Finally, a “feminine government” for Lithuania. Having won the 2020 election, the right-wing parties formed a “feminine” government, led by Prime Minister Ingrida Šimonytė, with liberal Viktorija Čmilytė-Nielsen taking the chair of the Speaker of the Seimas. One could be tempted to see this as a victory for liberalism and feminism in the Baltics, since the Social Democrats, who were in the majority for several terms, would either include no women in their government or at best, entrust to them one or two ministries of lesser importance.
And now, suddenly, women became ministers of such fields as Justice, the Interior, Economy, and Social Security: this had not been seen before. As soon as they took the chairs, these young and brave professionals experienced quite some pressure from the traditionalists because of their age and/or gender. Minister of Justice Evelina Dobrovolska became the main target: she was open not only about her tolerant attitude to ethnic and sexual minorities, but also about her tattoos. The name-calling ensued.
At the moment, Minister of the Interior Agnė Bilotaitė receives the most criticism. She has had more than one occasion to claim that she is attacked because of her gender. That, in fact, is not particularly hard to believe when listening to statements of male politicians, who do not feel the need to think twice before publicly announcing that crisis management is too much of a burden for fragile feminine shoulders. In the meanwhile, Lithuania is experiencing two crises: the complicated migrant crisis and the covid crisis. The “feminine government” is facing many challenges, and the traditionalists are not missing the opportunity to home in with acute criticism.
This opportunity was also seized by movements like the Lithuanian “Family Movement” (Lietuvos šeimų sąjūdis), openly and exclusively directed against the “women’s government.” The new movement is supported by President Gitanas Nausėda, who does not shy away from populism and direct confrontation with the executive power. A congratulatory speech by the traditionalist president could be heard in the rally of the Family March (Šeimų maršas) this May. It was organized by the aforementioned Lithuanian Family Movement. During the rally, nationalist and anti-vaxer speeches were given, too, and homophobic propaganda was spread among the crowd. Even contemporary art was targeted at this rally. Lithuanian artist Dainius Liškevičius was subjected to persecution after a video recording of his performance was screened to the crowd. The performance was created twenty years ago with the aim of criticizing nationalism. And so, understandably, the artist became an enemy of the ultra-right. Furthermore, complaints against Liškevičius for desecration of national symbols were filed with the police. An investigation was initiated and the artist had to hire a lawyer… The whole situation is odd to say the least: it is quite unbelievable that people can still be dragged into court for their art in contemporary Lithuania.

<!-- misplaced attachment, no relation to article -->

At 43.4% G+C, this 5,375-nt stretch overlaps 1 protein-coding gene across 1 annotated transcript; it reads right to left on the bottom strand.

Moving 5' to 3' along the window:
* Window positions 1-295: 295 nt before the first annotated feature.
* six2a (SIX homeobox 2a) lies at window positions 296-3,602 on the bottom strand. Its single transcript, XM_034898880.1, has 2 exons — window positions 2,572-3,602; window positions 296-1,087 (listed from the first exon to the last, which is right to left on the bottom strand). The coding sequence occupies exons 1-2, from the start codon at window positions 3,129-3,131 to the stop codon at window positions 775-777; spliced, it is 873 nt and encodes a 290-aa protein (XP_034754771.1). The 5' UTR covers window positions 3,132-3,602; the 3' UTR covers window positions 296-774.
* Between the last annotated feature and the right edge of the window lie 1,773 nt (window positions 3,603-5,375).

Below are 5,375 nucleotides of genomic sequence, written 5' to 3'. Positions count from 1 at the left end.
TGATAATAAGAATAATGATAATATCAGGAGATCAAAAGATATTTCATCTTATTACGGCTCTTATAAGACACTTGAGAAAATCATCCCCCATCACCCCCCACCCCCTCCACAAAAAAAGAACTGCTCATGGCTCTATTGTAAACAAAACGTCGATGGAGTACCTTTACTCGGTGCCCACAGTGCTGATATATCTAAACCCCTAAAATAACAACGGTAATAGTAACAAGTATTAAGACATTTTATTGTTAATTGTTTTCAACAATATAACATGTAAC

“Complaints against Dainius Liškevičius for desecration of national symbols were filed with the police. An investigation was initiated. Unbelievable that people can still be dragged into court for their art in contemporary Lithuania.”
A while later, in August, the same people organized a rally near the Seimas that ended in a riot. In the rally, the anti-vaxers compared themselves to Holocaust victims; it was quite a sight to see: the far-right homophobes suddenly identifying with a group they are so fond of belittling and targeting.
The rally was exceptionally anti-state and the speeches were abundant with statements on how the “women’s government” is weak and should be replaced by a masculine strong-arm government.
The situation is unprecedented, and somewhat confounding, not only because the “women’s government” is that of the right-wing (!), but also because those who want to topple it employ anti-feminist arguments. This had not been seen in Lithuania before, either.
What are the benefits of a feminine government? What has changed in the political life of Lithuania?
I would say that there have not been many changes that benefit women, yet, but we can feel a little cozier in Lithuania and be less afraid that misogynistic laws could be passed here – as has been the case in Poland.
While out sisters in Poland are grieving the victims of the new abortion laws (that strike poor women particularly), Lithuanian women can enjoy a legal protection from stalking. This October, the Seimas added an article on unlawful stalking of persons to the Penal Code. From now on, in Lithuania, anyone who is stalking or psychologically terrorizing their neighbor, will be punishable by law. This is an important victory for women, because they are usually the ones subjected to psychological terror by former spouses or partners.
The statistics are clear: women and children have been harmed by the coronavirus pandemic the most. Poverty and the problem of the position of women have not been solved and it seems that this will not change anytime soon.
On average, women still earn much less than men and, indeed, women’s social problems were pushed to the background by various crises and the pandemic.
On March 8, 2020, International Day of Women’s Solidarity, there was a march underway in Kaunas; on March 8, 2021, no significant events took place. The pandemic and the lockdowns got in the way.
However, it is good to see that women’s activism did not die: it moved to social media and print media.
For example, a recent issue of the left-wing magazine Lūžis was dedicated to the topic of feminism.
Women’s rights are more and more often discussed on the air of the national TV and radio channel, LRT. I can say that, in general, we are moving in the right direction, and we can be more and more optimistic about the future of women in Lithuania.